Despite the challenges, however, this latest version of blockbuster Vermeer largely succeeded in reconciling its contradictory imperatives. Having begun by exercising some wise restraint on ticket sales, the museum followed up by hanging the paintings in a sequence of spaciously arranged rooms, each of which afforded viewers ample opportunity—physically, at least—to fulfill the promise of the show’s rubric: “Closer to Vermeer.” If the art so magnificently displayed can still elude our desire for other kinds of closeness, that’s one of the principal ways, after all, it keeps us looking.
Of the thirty-seven paintings now attributed to Vermeer, only four bear complete dates,1 and the show mostly subordinated the question of chronology to other concerns, both formal and thematic. Though it did devote a single room to his early ambitions as a history painter, the first thing to catch the viewer’s eye was not one of the canvases with which the artist launched his career but the one that helped to precipitate his modern revival: View of Delft (circa 1660–1661). Acquired by the Mauritshuis in 1822, it was the first of Vermeer’s paintings to enter a public museum under the artist’s name and the first with which Thoré, writing more than four decades later, chose to introduce him to contemporary viewers. Allowing for the change of venue, the opening line of Thoré’s pioneering article—“In the museum at The Hague a superb and very singular landscape arrests all visitors and vividly impresses artists and connoisseurs”—might still serve to gloss the experience of those lucky enough to have acquired tickets to the Rijksmuseum.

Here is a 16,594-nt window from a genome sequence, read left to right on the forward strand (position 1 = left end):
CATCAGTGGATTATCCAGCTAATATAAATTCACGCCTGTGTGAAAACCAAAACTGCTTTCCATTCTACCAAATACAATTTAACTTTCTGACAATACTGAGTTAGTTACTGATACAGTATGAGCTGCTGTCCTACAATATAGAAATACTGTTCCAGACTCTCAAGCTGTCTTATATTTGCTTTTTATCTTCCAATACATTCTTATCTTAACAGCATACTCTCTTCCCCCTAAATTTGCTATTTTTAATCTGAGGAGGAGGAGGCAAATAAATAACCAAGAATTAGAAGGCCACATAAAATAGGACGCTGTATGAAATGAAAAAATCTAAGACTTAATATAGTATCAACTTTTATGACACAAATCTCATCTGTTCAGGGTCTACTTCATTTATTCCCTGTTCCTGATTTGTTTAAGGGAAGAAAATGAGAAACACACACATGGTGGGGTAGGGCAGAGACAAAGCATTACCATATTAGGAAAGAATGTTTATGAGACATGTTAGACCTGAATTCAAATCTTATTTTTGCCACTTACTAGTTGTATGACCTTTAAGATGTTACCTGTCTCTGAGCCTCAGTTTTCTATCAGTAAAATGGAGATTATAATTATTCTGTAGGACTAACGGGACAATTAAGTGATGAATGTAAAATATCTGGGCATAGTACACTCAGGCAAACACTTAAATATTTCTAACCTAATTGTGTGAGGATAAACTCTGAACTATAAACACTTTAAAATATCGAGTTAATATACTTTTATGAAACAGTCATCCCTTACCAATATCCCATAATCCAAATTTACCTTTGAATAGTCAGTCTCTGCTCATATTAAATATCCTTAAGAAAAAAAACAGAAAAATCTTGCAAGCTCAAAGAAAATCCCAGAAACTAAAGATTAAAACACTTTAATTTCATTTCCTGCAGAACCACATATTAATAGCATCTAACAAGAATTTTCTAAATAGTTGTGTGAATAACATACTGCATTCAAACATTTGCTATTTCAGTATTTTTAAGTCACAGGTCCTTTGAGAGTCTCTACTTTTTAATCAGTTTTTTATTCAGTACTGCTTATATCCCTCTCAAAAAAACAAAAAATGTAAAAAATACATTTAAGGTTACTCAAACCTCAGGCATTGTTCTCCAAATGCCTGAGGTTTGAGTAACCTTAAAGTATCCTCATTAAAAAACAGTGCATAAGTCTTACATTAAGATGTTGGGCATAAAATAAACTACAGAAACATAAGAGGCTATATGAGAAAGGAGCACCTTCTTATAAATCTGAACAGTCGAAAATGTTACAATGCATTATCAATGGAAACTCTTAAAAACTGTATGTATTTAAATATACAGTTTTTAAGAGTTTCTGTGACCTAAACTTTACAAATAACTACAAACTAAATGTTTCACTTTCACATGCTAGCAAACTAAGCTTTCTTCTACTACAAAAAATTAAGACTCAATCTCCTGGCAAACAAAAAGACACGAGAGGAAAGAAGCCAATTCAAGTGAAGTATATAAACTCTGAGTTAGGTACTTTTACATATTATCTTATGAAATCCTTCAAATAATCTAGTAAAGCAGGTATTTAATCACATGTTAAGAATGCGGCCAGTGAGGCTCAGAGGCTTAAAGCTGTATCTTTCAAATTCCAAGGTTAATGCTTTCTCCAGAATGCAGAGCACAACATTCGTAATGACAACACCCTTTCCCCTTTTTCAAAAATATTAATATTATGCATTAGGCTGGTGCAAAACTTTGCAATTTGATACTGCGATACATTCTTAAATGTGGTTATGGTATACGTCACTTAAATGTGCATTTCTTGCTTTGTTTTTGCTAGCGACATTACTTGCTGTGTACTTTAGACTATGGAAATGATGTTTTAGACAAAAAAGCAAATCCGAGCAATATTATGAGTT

By calling View of Delft “very singular,” Thoré presumably meant to distinguish it from other landscapes with which he was familiar, but the painting has proved virtually unique in Vermeer’s corpus as well. Persuaded that its creator must have specialized in the genre—about a third of the seventy-odd works Thoré tentatively attributed to him were landscapes or cityscapes—the artist’s nineteenth-century champion ended up constructing a Vermeer very different in this respect from our own. Only the painting known as The Little Street (circa 1658–1659), which hung on a wall adjacent to View of Delft at the Rijksmuseum, continues to represent this version of the artist. (A third such painting, known to modern scholars from a seventeenth-century sales catalog, has never been located.) Despite the fact that Vermeer’s wife gave birth to fifteen sons and daughters, eleven of whom are known to have survived his death, these cityscapes are also his only pictures to feature children: a tiny figure carried by a woman in View of Delft and the two youngsters playing in the foreground of The Little Street. The modern Vermeer is primarily an artist of the interior, and his celebrated silence partly depends on keeping those children, imaginatively speaking, outside the walls.
In one of his several contributions to the catalog, Gregor J.M. Weber observes that the hint of clouded sky and a red building just barely visible through the casement in Officer and Laughing Girl (circa 1657–1658) represents the single such outward view in all the artist’s oeuvre. That determination to close off his space to everything but light is among the characteristics that most distinguish Vermeer from a contemporary like De Hooch, with whom he otherwise shared so many motifs. There are no figures in the doorways of Vermeer’s interiors or glimpses of a cheerful courtyard, only an illuminated enclosure that often seems to double as a metaphor for the inwardness of the solitary woman—or occasional man—who inhabits it.
Commentators on the paintings frequently remark their tendency to leave things out: not just the things we cannot see through the window, but the elements Vermeer originally painted and then removed from the picture and the narrative cues he deliberately suppressed, sometimes by painting them over, too. (A man could once be seen in the inner room of A Maid Asleep (circa 1656–1657), for instance.) Rather than emphasize such absences, however, the contributors to the catalog prefer to follow the lead of the exhibition, arguing that more of what lay beyond Vermeer’s windows made it into his pictures than a casual viewer might think.